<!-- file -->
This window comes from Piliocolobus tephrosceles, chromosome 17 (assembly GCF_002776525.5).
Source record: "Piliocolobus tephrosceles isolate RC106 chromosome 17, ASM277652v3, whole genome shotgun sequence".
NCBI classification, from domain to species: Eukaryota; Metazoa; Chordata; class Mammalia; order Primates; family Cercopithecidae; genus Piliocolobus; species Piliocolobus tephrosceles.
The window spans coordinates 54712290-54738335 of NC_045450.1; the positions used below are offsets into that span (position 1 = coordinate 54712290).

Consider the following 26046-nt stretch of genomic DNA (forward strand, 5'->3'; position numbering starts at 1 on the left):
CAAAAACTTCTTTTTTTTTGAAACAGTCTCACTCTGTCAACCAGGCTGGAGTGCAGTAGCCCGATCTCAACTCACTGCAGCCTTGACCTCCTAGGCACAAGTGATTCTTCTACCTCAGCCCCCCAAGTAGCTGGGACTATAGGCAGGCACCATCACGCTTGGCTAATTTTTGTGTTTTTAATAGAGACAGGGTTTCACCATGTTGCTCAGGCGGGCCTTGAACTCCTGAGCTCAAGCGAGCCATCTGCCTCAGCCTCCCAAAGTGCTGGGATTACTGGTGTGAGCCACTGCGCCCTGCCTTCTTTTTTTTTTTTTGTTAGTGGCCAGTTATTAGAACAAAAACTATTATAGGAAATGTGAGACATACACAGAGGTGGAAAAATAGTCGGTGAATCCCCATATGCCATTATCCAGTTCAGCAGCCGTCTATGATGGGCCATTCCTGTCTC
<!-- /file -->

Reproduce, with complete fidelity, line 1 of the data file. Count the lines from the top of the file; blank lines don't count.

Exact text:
This window comes from Piliocolobus tephrosceles, chromosome 17 (assembly GCF_002776525.5).